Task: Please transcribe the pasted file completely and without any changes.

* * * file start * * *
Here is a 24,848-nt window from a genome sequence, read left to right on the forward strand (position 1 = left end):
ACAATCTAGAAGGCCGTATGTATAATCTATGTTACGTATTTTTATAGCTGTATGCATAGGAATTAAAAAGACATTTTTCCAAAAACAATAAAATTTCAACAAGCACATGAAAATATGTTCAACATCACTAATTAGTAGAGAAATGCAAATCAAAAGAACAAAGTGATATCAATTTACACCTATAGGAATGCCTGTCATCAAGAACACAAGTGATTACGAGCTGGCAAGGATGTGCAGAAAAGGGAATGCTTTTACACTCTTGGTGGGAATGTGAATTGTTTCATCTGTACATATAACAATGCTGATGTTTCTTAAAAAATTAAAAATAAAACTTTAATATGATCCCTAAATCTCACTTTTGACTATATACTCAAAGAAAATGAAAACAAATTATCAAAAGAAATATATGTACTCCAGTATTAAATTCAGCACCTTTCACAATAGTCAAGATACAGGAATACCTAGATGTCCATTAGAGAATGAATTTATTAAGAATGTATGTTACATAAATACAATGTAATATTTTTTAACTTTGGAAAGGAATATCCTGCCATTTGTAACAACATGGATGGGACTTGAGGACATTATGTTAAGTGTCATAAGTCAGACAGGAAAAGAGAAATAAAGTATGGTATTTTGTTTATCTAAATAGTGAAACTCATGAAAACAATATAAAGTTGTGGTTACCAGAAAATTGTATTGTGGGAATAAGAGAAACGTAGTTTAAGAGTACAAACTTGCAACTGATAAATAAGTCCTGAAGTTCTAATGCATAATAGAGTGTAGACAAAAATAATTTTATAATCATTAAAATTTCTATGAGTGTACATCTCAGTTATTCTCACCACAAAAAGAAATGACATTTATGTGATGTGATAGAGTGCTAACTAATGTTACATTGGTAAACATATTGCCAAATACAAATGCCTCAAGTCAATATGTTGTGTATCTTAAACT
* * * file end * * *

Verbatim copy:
Here is a 24,848-nt window from a genome sequence, read left to right on the forward strand (position 1 = left end):
ACAATCTAGAAGGCCGTATGTATAATCTATGTTACGTATTTTTATAGCTGTATGCATAGGAATTAAAAAGACATTTTTCCAAAAACAATAAAATTTCAACAAGCACATGAAAATATGTTCAACATCACTAATTAGTAGAGAAATGCAAATCAAAAGAACAAAGTGATATCAATTTACACCTATAGGAATGCCTGTCATCAAGAACACAAGTGATTACGAGCTGGCAAGGATGTGCAGAAAAGGGAATGCTTTTACACTCTTGGTGGGAATGTGAATTGTTTCATCTGTACATATAACAATGCTGATGTTTCTTAAAAAATTAAAAATAAAACTTTAATATGATCCCTAAATCTCACTTTTGACTATATACTCAAAGAAAATGAAAACAAATTATCAAAAGAAATATATGTACTCCAGTATTAAATTCAGCACCTTTCACAATAGTCAAGATACAGGAATACCTAGATGTCCATTAGAGAATGAATTTATTAAGAATGTATGTTACATAAATACAATGTAATATTTTTTAACTTTGGAAAGGAATATCCTGCCATTTGTAACAACATGGATGGGACTTGAGGACATTATGTTAAGTGTCATAAGTCAGACAGGAAAAGAGAAATAAAGTATGGTATTTTGTTTATCTAAATAGTGAAACTCATGAAAACAATATAAAGTTGTGGTTACCAGAAAATTGTATTGTGGGAATAAGAGAAACGTAGTTTAAGAGTACAAACTTGCAACTGATAAATAAGTCCTGAAGTTCTAATGCATAATAGAGTGTAGACAAAAATAATTTTATAATCATTAAAATTTCTATGAGTGTACATCTCAGTTATTCTCACCACAAAAAGAAATGACATTTATGTGATGTGATAGAGTGCTAACTAATGTTACATTGGTAAACATATTGCCAAATACAAATGCCTCAAGTCAATATGTTGTGTATCTTAAACT